Orioles Preview - Page 18 - A look back at the 2014 AL East champion Orioles (6)

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A look back at the 2014 AL East champion Orioles (6)



2014 contribution: Like many in the Orioles rotation with him, Norris was at his best in 2014, his first and only full season in Baltimore. He made 28 starts with a 3.65 ERA and a career-best 1.216 WHIP for Showalter. He was much better in the ALDS (61⁄3 scoreless innings in Game 3) than he was in the ALCS, when he allowed four runs on nine hits in 41⁄3 innings of a Game 2 loss.


Why he’s gone: Norris succumbed to the pressure of his free-agent walk year in 2015 and had a 7.06 ERA when he was designated for assignment that July 31and then released.


Where he is now: After bouncing around for a couple of years, Norris has found success as a reliever, saving 47 games over the past two seasons. He signed a minor league deal with the Blue Jays this past offseason.




2014 contribution: There aren’t many better finds from the Duquette era than González, who was signed out of the Mexican League and enjoyed the third of his three straight seasons with a sub-4.00 ERA during the playoff season in 2014. He was a hard-luck loser in Game 4 of the ALCS, allowing two runs (one earned) and pitching into the sixth inning as the Orioles’ bats went quiet.


Why he’s gone: González was beginning to show signs of wear and tear down the stretch in 2015. After signing Yovani Gallardo with Mike Wright and Tyler Wilson ready for rotation jobs at the time, the Orioles surprisingly released González during spring training in 2016.


Where he is now: The Orioles ended up ruing his release some as González was strong in 2016 with the Chicago White Sox, but struggled in three starts in 2018 and didn’t latch on anywhere for 2019.




2014 contribution: There was a certain failure to launch in the first year of Jiménez’s four-year, $50 million contract, with neither side taking to the other. Jiménez went on the injured list with a parking lot ankle injury and lost his rotation spot to Kevin Gausman down the stretch. That coincided with the rotation taking off, and meant Jiménez was a very expensive player who was left off the postseason roster.


Why he’s gone: Once Jiménez’s four-year deal with the Orioles was up after the 2017 season, their parting was much-anticipated and a general relief on both sides.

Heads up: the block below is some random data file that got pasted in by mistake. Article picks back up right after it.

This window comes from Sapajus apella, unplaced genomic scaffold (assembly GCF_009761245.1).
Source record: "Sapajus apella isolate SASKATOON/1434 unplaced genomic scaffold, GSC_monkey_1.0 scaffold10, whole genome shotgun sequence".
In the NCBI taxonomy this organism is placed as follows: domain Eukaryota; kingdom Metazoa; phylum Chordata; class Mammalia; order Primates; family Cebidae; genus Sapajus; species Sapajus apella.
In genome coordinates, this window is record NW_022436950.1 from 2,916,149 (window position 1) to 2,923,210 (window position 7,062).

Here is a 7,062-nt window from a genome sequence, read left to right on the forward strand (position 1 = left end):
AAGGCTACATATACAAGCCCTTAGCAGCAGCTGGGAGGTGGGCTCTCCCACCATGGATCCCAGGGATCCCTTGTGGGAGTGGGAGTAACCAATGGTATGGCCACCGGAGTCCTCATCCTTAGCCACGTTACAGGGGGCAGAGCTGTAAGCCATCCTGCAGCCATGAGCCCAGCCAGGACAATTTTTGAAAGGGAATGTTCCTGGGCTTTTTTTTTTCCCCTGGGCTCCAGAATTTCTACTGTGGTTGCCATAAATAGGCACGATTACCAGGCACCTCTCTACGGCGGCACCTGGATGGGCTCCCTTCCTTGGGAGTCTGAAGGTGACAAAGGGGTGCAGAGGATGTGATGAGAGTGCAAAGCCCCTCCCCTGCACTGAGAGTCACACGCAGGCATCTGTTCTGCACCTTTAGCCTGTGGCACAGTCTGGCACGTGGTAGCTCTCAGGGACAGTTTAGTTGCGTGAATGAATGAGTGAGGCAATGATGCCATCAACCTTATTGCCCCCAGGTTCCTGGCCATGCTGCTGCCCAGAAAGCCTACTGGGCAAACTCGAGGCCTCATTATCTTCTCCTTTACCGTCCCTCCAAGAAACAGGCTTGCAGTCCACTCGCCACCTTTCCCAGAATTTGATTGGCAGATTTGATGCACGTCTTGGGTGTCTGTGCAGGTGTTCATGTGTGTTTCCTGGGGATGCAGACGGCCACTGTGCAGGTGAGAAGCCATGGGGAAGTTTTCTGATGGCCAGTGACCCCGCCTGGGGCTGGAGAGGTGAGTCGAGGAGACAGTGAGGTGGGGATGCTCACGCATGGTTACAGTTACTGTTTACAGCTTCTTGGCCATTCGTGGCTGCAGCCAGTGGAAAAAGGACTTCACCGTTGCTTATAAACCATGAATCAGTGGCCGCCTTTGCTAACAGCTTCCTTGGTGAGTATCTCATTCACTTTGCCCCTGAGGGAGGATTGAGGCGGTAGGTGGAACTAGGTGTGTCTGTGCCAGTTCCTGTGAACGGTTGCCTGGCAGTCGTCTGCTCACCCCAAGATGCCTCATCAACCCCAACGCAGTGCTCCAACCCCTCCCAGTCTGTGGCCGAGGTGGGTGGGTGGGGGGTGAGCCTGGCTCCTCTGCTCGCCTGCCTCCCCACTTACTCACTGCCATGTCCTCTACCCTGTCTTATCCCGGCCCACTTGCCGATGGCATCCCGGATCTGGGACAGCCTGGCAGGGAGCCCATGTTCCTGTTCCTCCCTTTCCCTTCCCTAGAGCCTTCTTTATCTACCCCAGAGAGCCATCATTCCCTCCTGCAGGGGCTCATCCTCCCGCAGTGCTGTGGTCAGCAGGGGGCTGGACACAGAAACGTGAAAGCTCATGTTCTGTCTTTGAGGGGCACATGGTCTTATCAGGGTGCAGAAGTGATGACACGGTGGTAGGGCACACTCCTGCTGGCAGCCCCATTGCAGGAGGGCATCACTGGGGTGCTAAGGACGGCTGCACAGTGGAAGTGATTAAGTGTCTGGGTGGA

Where he is now: Jiménez popped up as a spectator at an Orioles game in New York in 2018, but that’s as close as he’s been to the majors since. He hasn’t pitched since leaving the Orioles.




2014 contribution: After being yo-yoed between Baltimore and Triple-A Norfolk and in and out of the rotation in 2013, Gausman was a starter all the way in 2014 and gave the Orioles 20 games with a 3.57 ERA. His addition to the rotation in Jiménez’s place and the fact that he was a homegrown pitcher doing well in the majors were boons for the team.


Why he’s gone: The Orioles ramped up their rebuild from first gear to fourth at the trade deadline last year by dealing Gausman along with Darren O’Day to the Braves for a four-player package, international signing bonus money and important salary relief.


Where he is now: Gausman finished 2018 strongly with the Braves, and provided the shoulder soreness he’s dealing with in the spring subsides, he could be the next pitcher the Orioles badly regret trading.




2014 contribution: It was either bullpen or bust for Britton in 2014, as the left-hander was out of minor league options and hadn’t panned out as a starter to that point. By mid-May, he was the team’s closer, and he saved 37 games with a 1.65 ERA in the regular season. Britton pitched six times in the 2014 playoffs, accounting for all six of his Orioles playoff appearances.


Why he’s gone: Britton was one of the main pieces the Orioles could deal at the 2018 deadline, and he went to the Yankees for a three-player package of pitchers Dillon Tate, Josh Rogers and Cody Carroll.


Where he is now: The Yankees liked what they saw from Britton last year enough to sign him to a three-year, $39 million free-agent contract this offseason, making him part of the most daunting bullpen in the game.




2014 contribution: The Orioles had already gotten two years of reliable relief from O’Day entering 2014, but his 1.70 ERA in 682⁄3 innings that season put him on a new level. After allowing 13 earned runs all season, he allowed four earned runs and took two losses in four playoff appearances.


Why he’s gone: O’Day dealt with a significant injury every year after he signed a four-year contract following the 2015 season, and was recovering from hamstring surgery when he was dealt with Gausman to Atlanta last July.


Where he is now: The Braves are hoping O’Day can be a healthy and contributing part of their bullpen in 2019.